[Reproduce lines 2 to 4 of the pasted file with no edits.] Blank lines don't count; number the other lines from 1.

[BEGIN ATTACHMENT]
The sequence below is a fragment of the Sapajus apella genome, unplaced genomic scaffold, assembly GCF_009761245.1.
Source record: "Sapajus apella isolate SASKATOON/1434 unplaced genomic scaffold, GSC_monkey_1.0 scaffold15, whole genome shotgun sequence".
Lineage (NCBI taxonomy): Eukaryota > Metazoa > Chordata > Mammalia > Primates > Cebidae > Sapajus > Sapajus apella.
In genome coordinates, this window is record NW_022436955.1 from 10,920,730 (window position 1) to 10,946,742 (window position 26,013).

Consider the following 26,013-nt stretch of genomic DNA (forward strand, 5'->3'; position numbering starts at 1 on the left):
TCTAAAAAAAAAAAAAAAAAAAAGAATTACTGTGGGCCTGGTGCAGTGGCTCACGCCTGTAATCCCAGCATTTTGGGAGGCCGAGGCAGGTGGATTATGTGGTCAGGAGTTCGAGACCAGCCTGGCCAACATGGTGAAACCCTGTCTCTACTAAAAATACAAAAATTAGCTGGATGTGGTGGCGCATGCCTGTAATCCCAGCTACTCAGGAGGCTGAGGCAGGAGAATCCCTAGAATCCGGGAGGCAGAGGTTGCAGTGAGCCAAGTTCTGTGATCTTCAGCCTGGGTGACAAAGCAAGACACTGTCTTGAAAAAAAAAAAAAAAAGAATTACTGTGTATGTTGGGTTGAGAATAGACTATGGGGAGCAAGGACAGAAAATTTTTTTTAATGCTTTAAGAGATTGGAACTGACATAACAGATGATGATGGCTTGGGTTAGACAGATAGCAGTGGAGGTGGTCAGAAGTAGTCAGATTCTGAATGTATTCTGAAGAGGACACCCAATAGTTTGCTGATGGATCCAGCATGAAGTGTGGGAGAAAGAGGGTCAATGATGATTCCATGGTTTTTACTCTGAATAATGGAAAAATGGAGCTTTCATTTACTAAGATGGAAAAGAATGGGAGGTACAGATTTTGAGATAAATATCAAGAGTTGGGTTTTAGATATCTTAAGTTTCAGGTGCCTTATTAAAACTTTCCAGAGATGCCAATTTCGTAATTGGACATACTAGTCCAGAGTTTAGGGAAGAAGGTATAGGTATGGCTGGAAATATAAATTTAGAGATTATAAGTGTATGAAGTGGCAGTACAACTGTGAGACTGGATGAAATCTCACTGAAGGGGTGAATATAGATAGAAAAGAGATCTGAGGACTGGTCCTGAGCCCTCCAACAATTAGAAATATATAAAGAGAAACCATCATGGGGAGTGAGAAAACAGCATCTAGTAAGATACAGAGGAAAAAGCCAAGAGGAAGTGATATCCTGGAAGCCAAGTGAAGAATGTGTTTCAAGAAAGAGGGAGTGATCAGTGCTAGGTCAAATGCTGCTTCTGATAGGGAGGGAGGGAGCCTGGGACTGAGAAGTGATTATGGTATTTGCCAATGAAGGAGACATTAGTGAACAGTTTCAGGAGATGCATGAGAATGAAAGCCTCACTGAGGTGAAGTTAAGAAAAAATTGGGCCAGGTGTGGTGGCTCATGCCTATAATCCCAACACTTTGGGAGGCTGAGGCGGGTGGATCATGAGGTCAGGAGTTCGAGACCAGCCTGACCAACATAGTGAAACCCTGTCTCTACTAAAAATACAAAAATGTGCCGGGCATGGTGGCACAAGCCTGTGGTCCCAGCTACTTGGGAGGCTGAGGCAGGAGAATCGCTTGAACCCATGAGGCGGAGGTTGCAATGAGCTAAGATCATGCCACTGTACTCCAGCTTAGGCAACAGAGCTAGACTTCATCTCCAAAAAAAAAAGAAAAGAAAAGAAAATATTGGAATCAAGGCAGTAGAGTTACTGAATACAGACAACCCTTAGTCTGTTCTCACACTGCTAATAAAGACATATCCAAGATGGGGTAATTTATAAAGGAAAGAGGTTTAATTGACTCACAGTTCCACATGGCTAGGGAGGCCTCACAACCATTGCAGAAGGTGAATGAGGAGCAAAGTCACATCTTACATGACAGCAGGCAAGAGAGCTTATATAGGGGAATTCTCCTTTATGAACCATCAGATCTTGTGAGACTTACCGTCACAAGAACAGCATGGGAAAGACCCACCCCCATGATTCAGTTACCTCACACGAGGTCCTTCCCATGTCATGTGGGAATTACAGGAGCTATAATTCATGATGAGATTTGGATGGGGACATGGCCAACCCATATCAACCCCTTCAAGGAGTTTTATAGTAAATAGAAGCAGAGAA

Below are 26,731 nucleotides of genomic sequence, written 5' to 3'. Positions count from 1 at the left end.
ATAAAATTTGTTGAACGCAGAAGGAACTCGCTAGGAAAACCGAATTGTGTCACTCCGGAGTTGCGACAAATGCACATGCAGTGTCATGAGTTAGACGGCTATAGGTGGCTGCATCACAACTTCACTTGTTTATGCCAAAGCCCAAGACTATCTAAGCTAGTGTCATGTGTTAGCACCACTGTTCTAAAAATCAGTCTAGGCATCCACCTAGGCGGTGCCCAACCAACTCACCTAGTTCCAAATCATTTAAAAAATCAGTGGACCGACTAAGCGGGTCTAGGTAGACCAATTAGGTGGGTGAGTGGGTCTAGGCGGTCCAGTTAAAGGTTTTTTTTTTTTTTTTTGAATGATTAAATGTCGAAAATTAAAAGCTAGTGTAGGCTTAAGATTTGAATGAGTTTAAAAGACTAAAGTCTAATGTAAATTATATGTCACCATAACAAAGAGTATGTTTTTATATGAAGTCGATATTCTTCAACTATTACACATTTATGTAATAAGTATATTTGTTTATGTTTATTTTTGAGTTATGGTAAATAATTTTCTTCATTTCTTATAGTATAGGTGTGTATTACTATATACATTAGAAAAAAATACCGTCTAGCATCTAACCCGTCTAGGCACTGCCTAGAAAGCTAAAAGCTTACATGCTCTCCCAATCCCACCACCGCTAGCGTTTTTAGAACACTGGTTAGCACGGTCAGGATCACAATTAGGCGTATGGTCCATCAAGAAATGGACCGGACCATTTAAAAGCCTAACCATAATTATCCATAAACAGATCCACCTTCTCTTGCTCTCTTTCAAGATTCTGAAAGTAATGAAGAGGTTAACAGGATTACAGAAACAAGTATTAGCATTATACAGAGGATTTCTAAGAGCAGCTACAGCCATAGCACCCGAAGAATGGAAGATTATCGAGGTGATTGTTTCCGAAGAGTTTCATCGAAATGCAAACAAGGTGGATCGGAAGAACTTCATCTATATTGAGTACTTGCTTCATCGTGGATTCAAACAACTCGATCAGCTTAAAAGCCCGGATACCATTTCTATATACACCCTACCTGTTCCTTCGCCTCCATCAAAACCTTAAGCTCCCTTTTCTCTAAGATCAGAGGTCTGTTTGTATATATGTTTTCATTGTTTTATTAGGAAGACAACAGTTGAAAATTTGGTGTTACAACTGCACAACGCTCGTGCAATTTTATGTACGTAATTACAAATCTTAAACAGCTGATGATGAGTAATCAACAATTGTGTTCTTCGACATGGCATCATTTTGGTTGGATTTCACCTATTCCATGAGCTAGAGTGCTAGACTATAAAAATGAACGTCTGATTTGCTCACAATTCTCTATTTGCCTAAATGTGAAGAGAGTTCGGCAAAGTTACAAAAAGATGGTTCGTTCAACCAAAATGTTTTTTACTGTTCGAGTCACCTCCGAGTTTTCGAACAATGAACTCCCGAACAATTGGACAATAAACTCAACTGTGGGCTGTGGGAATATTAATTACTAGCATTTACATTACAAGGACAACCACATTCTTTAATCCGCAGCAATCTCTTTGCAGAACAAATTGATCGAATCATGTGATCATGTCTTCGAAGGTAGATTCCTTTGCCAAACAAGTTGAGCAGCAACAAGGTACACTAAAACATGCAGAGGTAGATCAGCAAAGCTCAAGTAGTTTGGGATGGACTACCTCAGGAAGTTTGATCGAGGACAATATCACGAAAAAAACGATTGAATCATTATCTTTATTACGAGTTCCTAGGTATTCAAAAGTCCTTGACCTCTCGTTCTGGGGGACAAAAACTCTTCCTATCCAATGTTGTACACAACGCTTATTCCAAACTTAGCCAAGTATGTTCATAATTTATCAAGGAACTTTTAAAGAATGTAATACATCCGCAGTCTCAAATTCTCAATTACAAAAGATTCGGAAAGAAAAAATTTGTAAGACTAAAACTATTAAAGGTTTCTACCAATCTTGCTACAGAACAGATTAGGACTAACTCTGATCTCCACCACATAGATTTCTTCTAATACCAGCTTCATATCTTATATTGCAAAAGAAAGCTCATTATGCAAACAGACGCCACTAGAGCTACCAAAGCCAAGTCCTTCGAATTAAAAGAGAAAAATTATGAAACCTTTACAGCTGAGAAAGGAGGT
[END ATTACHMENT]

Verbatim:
Source record: "Sapajus apella isolate SASKATOON/1434 unplaced genomic scaffold, GSC_monkey_1.0 scaffold15, whole genome shotgun sequence".
Lineage (NCBI taxonomy): Eukaryota > Metazoa > Chordata > Mammalia > Primates > Cebidae > Sapajus > Sapajus apella.
In genome coordinates, this window is record NW_022436955.1 from 10,920,730 (window position 1) to 10,946,742 (window position 26,013).